After several setbacks, the Senate on Thursday finally gathered enough votes to begin official debate over a bill to restore benefits for the long-term unemployed.
The Senate voted 65 to 34 to advance the measure, which would reauthorize the Emergency Unemployment Compensation (EUC) program for five months. The program assists people who have typically been unemployed for at least 27 weeks.
- Boehner: Senate's unemployment benefits bill "not implementable"
- Pelosi: House Republicans in "far extreme" on unemployment insurance
No Democrat or Independent voted against the measure, while 10 Republicans joined Democrats to advance it: Sens. Kelly Ayotte of New Hampshire, Dan Coats of Indiana, Susan Collins of Maine, Bob Corker of Tennessee, Dean Heller of Nevada, Ron Johnson of Wisconsin, Mark Kirk of Illinois, Lisa Murkowski of Alaska, Rob Portman of Ohio, and Pat Toomey of Pennsylvania. Sen. Pat Moran, R-Kansas, did not vote.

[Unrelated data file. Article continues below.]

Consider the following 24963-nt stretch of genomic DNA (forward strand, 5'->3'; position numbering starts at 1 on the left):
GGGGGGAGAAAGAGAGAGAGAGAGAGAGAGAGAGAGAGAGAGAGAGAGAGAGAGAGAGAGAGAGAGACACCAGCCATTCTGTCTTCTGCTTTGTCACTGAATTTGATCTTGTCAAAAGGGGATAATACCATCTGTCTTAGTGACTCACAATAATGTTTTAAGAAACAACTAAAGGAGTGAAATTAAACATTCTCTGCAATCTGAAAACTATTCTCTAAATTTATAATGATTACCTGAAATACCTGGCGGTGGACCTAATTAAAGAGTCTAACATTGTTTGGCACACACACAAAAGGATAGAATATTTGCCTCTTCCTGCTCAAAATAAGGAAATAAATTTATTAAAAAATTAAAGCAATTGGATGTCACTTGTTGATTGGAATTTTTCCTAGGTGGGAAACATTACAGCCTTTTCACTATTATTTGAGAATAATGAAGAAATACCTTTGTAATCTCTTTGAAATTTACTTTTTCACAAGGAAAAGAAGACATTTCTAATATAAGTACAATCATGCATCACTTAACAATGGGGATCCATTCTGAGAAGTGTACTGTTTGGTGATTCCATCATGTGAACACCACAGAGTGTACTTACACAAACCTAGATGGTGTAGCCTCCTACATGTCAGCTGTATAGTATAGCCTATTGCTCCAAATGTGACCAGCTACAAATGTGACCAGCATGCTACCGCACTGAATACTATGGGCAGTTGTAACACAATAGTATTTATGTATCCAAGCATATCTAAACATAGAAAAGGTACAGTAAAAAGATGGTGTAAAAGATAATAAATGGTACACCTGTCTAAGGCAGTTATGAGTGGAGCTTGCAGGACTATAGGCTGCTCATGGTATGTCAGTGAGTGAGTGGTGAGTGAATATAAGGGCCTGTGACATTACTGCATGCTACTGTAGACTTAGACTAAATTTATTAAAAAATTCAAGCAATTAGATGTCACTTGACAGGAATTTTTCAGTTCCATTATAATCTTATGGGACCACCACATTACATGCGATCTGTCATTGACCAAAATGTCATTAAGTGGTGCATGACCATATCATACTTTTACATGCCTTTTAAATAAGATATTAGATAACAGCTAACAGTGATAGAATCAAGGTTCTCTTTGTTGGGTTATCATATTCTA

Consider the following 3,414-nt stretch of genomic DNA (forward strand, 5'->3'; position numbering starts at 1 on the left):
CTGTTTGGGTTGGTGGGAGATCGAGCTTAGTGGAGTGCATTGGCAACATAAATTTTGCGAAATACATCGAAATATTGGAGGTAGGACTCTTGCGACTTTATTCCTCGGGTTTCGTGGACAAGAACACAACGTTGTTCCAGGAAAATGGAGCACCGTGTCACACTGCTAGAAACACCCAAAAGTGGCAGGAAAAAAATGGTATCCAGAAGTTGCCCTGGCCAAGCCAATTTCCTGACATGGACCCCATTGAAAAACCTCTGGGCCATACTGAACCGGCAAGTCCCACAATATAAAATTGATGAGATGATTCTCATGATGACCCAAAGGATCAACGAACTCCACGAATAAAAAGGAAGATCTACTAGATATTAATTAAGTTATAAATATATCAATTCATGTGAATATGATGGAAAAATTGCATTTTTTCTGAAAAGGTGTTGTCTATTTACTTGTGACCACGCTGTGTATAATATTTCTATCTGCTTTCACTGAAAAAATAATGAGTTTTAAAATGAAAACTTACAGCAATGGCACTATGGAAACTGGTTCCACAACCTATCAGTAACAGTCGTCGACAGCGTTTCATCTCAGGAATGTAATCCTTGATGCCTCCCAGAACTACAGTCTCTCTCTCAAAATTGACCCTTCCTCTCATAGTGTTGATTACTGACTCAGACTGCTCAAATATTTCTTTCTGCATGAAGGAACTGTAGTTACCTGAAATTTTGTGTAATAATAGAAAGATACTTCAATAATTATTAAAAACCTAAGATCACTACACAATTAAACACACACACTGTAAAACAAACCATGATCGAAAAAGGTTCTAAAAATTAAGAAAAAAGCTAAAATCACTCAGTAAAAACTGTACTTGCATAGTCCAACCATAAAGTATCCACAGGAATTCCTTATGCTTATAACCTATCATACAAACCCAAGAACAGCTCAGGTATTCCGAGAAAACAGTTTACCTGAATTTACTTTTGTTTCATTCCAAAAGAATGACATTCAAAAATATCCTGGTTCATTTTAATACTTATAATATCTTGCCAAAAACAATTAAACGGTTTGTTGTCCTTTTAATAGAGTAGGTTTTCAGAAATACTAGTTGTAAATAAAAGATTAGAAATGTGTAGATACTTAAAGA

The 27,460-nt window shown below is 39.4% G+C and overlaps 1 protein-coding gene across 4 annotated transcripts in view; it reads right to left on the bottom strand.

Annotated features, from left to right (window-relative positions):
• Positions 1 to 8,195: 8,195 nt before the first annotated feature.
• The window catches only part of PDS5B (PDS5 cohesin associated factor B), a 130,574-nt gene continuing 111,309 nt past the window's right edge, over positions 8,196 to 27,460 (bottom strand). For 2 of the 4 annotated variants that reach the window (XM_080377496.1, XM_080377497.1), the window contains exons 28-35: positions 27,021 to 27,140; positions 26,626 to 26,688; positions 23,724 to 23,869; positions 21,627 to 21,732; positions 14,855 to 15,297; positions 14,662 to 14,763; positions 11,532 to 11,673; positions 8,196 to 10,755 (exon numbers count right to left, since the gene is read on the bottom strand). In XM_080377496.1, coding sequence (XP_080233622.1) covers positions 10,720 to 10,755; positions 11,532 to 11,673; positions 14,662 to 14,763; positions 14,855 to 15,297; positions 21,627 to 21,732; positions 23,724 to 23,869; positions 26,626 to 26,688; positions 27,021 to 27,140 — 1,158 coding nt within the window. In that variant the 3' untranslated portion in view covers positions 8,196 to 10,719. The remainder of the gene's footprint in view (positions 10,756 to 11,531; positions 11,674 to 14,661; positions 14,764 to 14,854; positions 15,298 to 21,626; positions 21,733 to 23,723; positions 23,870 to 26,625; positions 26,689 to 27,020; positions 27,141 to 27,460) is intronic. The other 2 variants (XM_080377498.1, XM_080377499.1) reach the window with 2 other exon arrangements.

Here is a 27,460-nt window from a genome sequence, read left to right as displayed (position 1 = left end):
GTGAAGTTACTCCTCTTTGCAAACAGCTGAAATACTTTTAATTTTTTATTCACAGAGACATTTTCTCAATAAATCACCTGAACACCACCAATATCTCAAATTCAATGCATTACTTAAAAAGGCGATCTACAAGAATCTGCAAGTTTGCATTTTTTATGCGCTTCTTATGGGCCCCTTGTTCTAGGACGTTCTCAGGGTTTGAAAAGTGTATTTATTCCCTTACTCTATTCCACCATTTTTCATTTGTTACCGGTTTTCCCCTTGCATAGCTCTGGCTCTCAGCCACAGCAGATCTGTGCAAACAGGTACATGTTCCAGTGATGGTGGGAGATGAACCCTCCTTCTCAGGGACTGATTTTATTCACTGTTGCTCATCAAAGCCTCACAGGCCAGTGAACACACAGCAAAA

The bill is fully paid for and would introduce reforms to the program including ending payments to wealthy individuals and giving more individualized aid to the long-term unemployed. The benefits would be restored retroactively, going back to when to when the program expired on Dec. 28. Since then, about 2.2 million people have lost access to government assistance.
A final vote on the bill is expected in the Senate next week, but it's unlikely it will advance any further than that. House Speaker John Boehner, R-Ohio, on Tuesday once again insisted that he's not interested in considering the Senate compromise bill, calling the legislation "not implementable."